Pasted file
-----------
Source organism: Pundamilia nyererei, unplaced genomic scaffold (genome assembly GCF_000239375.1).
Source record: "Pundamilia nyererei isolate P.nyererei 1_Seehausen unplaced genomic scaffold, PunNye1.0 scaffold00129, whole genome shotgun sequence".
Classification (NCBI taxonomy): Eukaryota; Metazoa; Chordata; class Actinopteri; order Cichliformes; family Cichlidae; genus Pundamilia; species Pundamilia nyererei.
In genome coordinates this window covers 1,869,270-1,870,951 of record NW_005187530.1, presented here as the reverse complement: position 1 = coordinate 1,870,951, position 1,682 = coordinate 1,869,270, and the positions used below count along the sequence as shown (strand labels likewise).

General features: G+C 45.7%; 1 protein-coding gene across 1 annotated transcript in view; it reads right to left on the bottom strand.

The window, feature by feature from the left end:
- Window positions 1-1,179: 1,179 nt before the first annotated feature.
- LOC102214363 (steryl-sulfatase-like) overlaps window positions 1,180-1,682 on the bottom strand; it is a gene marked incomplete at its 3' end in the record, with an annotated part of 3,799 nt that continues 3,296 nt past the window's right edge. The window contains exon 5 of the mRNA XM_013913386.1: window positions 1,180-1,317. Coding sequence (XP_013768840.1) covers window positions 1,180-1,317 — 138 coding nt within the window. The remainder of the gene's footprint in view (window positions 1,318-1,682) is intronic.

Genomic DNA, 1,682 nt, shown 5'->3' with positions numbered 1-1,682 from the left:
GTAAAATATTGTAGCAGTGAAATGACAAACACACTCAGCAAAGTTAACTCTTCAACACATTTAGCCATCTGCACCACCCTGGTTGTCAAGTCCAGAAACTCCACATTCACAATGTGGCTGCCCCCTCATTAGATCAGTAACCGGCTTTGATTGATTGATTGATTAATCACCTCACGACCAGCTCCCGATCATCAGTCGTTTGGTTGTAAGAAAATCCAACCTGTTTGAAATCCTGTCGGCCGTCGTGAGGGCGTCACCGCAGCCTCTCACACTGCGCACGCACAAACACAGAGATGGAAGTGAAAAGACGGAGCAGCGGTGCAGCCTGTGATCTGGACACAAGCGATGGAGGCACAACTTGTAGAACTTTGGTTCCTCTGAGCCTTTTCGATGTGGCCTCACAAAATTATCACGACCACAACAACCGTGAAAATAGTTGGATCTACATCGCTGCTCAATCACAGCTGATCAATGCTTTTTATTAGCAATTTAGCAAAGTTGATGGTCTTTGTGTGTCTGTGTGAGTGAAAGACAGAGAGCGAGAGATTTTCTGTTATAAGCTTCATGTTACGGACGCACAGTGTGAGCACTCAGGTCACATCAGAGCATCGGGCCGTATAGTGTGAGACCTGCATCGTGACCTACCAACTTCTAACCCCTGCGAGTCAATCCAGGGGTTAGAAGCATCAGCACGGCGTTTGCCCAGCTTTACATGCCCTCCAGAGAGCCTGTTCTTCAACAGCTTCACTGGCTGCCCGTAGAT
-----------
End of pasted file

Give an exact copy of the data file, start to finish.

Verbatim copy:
Source organism: Pundamilia nyererei, unplaced genomic scaffold (genome assembly GCF_000239375.1).
Source record: "Pundamilia nyererei isolate P.nyererei 1_Seehausen unplaced genomic scaffold, PunNye1.0 scaffold00129, whole genome shotgun sequence".
Classification (NCBI taxonomy): Eukaryota; Metazoa; Chordata; class Actinopteri; order Cichliformes; family Cichlidae; genus Pundamilia; species Pundamilia nyererei.
In genome coordinates this window covers 1,869,270-1,870,951 of record NW_005187530.1, presented here as the reverse complement: position 1 = coordinate 1,870,951, position 1,682 = coordinate 1,869,270, and the positions used below count along the sequence as shown (strand labels likewise).

General features: G+C 45.7%; 1 protein-coding gene across 1 annotated transcript in view; it reads right to left on the bottom strand.

The window, feature by feature from the left end:
- Window positions 1-1,179: 1,179 nt before the first annotated feature.
- LOC102214363 (steryl-sulfatase-like) overlaps window positions 1,180-1,682 on the bottom strand; it is a gene marked incomplete at its 3' end in the record, with an annotated part of 3,799 nt that continues 3,296 nt past the window's right edge. The window contains exon 5 of the mRNA XM_013913386.1: window positions 1,180-1,317. Coding sequence (XP_013768840.1) covers window positions 1,180-1,317 — 138 coding nt within the window. The remainder of the gene's footprint in view (window positions 1,318-1,682) is intronic.

Genomic DNA, 1,682 nt, shown 5'->3' with positions numbered 1-1,682 from the left:
GTAAAATATTGTAGCAGTGAAATGACAAACACACTCAGCAAAGTTAACTCTTCAACACATTTAGCCATCTGCACCACCCTGGTTGTCAAGTCCAGAAACTCCACATTCACAATGTGGCTGCCCCCTCATTAGATCAGTAACCGGCTTTGATTGATTGATTGATTAATCACCTCACGACCAGCTCCCGATCATCAGTCGTTTGGTTGTAAGAAAATCCAACCTGTTTGAAATCCTGTCGGCCGTCGTGAGGGCGTCACCGCAGCCTCTCACACTGCGCACGCACAAACACAGAGATGGAAGTGAAAAGACGGAGCAGCGGTGCAGCCTGTGATCTGGACACAAGCGATGGAGGCACAACTTGTAGAACTTTGGTTCCTCTGAGCCTTTTCGATGTGGCCTCACAAAATTATCACGACCACAACAACCGTGAAAATAGTTGGATCTACATCGCTGCTCAATCACAGCTGATCAATGCTTTTTATTAGCAATTTAGCAAAGTTGATGGTCTTTGTGTGTCTGTGTGAGTGAAAGACAGAGAGCGAGAGATTTTCTGTTATAAGCTTCATGTTACGGACGCACAGTGTGAGCACTCAGGTCACATCAGAGCATCGGGCCGTATAGTGTGAGACCTGCATCGTGACCTACCAACTTCTAACCCCTGCGAGTCAATCCAGGGGTTAGAAGCATCAGCACGGCGTTTGCCCAGCTTTACATGCCCTCCAGAGAGCCTGTTCTTCAACAGCTTCACTGGCTGCCCGTAGAT